Woman Refuses to Share Inheritance with Husband's Children

Gillian Sisley

Is anyone entitled to the inheritance of another person?

Reports show that over 7,000 people die in the US every single day. When someone passes away, the next of kin are often the ones who inherit the possessions or estate of the person who has died.

Gallup reports in their survey that 46% of respondents have prepared a will in case they pass away. Wills clarify any details when it comes to specifics of an estate, such as which particular item goes to whom, and also how an entire estate is meant to be split if there are multiple people involved.

This sort of contentious issue was highlighted in a recent online post in which a woman decides she won’t share any inheritance with her husband’s children, who are her stepchildren.

Who has the right to someone else’s inheritance?

A Reddit post published on February 20th, reported on by Rebecca Flood from Newsweek, has gone viral with 16,200 upvotes and 2,100 comments. The author begins her post by clarifying that she and her current husband Jack got married in their late 50s, and it was the second marriage for both of them. Jack has three children, while the author has a stepson who she helped raise, and views as her own son.

When the author and Jack got married, they agreed to sign a prenup, keeping their finances separate. It was actually Jack’s request to have their assets be separated, following bad experiences he had with his previous marriage. The two kept their assets separate, but would contribute to a joint bank account for the household expenses, which were split 50/50.

At the time of signing the prenup, they also updated their wills. Jack left his assets to his own children, while the author left hers to her stepson, Thomas. They were both fully aware of this situation, and were in agreement with it. However, things took a turn several years before when Jack lost the family business that was handed down by his grandfather, which he was planning to ultimately pass down to his children. Not much changed for the standard of living for the couple, although the author was paying for 100% of the household expenses as Jack had lost everything.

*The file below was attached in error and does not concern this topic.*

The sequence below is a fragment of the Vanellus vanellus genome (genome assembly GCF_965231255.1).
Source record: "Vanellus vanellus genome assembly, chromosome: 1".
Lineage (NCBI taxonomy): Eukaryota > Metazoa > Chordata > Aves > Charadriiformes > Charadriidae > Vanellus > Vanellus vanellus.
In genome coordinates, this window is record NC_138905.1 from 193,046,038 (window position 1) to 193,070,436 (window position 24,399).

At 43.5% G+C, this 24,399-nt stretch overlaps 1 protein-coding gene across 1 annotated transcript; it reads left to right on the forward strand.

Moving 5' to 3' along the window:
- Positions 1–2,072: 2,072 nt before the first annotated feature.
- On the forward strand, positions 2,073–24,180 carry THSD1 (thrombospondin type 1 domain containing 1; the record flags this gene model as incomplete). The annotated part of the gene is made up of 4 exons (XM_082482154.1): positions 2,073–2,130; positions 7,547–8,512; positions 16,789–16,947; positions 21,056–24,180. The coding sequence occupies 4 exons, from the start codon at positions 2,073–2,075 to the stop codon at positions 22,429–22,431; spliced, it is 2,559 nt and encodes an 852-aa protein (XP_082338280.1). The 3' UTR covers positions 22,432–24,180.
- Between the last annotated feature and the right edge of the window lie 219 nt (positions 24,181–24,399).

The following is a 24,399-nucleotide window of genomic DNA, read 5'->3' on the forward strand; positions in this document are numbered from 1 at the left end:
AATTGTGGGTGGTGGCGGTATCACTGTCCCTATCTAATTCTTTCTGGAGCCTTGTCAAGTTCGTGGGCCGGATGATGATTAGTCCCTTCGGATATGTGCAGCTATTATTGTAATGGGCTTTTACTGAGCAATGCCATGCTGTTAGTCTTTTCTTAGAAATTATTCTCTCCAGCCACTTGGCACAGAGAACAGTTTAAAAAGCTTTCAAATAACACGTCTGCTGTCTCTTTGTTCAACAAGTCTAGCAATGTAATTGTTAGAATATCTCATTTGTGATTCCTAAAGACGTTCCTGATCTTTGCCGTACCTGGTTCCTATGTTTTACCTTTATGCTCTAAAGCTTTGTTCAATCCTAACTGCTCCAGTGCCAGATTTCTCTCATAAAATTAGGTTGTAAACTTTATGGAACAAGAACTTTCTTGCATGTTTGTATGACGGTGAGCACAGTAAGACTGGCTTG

Due to this change in circumstances, the author reviewed her will, because if something were to happen to her her husband would have absolutely nothing and no means of supporting himself. She ultimately decided that she would leave ⅓ of her assets in a trust for Thomas’ children, ⅓ for Thomas, and ⅓ for her husband, Jack. He would receive a generous monthly check to support him, however, when he died the rest of his trust would then be left to Thomas.

Jack became furious that the trust his wife set up for him in her will would not be passed down to his own children, and instead eventually go to her stepson. He was so mad, in fact, that he threatened to leave his wife if she did not leave an inheritance to his children, who were all grown up by the time Jack and the author got married.

No one is entitled to the assets of another person’s hard-earned wealth.

Statistica conducted a survey in 2017, and the data showed that most respondents would pay off their existing loans or debt if they inherited $100,000.

Others said that they would potentially buy a house, save for unexpected expenses, or even put it towards retirement.

The author concludes her post by saying that Jack accused her of not caring about him at all if she wasn’t willing to leave anything to his children. She reminded him that they had agreed to keep assets separate, and that he only decided that didn’t work for him when he lost all of his own fortunes.

What do you think? Is Jack justified in being furious that his second wife won’t leave any of her fortune to his adult children? Or should he just be grateful that she is willing to leave him a trust at all to keep him comfortable until his own passing, when the original agreement of their prenup would mean he gets absolutely nothing?

Comments / 157

Published by

Your news source for viral content about parenting conundrums and navigating complex relationships.

N/A
63350 followers

More from Gillian Sisley

Comments / 0